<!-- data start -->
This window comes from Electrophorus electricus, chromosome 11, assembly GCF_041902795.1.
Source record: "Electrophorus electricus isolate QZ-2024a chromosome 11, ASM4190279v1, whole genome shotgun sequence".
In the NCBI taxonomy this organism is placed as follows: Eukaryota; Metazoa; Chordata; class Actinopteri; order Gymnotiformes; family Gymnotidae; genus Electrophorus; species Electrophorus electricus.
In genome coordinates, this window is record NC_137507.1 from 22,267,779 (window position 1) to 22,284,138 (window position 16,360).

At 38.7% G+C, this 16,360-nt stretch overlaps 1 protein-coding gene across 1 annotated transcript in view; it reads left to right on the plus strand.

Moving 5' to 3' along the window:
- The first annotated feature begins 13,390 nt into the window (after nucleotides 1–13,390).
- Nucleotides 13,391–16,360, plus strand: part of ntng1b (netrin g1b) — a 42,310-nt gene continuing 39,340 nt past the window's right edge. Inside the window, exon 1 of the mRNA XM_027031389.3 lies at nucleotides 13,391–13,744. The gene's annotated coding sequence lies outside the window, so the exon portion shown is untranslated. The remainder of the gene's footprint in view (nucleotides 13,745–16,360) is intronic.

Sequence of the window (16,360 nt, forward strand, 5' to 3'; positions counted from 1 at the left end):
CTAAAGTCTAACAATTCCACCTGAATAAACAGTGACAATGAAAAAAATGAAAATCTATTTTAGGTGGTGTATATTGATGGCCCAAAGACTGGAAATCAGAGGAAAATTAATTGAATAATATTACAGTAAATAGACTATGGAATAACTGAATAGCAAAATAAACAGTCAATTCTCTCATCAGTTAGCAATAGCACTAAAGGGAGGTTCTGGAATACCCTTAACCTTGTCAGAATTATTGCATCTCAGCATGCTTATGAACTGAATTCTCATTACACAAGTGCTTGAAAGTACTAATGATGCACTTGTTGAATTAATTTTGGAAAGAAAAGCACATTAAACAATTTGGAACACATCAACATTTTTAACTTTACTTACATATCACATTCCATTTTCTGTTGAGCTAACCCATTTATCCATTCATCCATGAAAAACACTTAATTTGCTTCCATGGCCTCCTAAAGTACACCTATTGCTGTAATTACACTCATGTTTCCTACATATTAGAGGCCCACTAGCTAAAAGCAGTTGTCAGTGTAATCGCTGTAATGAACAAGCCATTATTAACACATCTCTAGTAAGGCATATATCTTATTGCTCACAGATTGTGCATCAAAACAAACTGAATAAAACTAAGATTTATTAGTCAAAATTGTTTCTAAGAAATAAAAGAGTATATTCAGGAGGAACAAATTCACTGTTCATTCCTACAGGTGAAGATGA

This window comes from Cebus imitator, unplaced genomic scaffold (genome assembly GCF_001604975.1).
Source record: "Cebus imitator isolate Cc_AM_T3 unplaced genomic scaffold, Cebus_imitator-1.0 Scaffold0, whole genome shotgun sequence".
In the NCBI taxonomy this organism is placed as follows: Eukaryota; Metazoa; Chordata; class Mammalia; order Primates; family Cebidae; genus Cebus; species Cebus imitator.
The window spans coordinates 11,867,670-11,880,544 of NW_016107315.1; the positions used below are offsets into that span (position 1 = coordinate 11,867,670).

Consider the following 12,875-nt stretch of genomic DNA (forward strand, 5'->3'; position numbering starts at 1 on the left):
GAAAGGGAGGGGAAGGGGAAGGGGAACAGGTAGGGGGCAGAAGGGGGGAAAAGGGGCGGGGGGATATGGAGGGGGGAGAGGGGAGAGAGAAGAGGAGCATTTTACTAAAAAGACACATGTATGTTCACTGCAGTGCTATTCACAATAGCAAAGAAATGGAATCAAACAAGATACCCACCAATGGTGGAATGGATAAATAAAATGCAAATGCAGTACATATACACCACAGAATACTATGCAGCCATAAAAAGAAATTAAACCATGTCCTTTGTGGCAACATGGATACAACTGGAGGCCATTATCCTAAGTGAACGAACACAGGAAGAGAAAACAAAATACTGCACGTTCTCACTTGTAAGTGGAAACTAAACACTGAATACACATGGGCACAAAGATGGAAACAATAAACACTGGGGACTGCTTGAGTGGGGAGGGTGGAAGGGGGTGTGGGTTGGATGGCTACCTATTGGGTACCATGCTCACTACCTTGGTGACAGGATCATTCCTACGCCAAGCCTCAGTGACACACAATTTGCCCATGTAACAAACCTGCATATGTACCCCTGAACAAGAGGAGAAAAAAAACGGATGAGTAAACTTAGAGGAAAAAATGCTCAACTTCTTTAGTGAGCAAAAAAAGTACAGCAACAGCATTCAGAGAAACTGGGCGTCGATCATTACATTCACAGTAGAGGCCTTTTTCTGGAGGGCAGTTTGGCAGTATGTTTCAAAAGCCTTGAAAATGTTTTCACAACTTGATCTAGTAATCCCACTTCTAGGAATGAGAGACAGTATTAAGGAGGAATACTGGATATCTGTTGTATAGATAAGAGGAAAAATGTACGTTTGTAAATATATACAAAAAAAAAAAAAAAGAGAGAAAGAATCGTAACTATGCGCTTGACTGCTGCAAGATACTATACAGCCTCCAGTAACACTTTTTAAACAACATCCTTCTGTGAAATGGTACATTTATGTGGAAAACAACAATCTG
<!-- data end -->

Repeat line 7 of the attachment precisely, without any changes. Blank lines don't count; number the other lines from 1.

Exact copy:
- The first annotated feature begins 13,390 nt into the window (after nucleotides 1–13,390).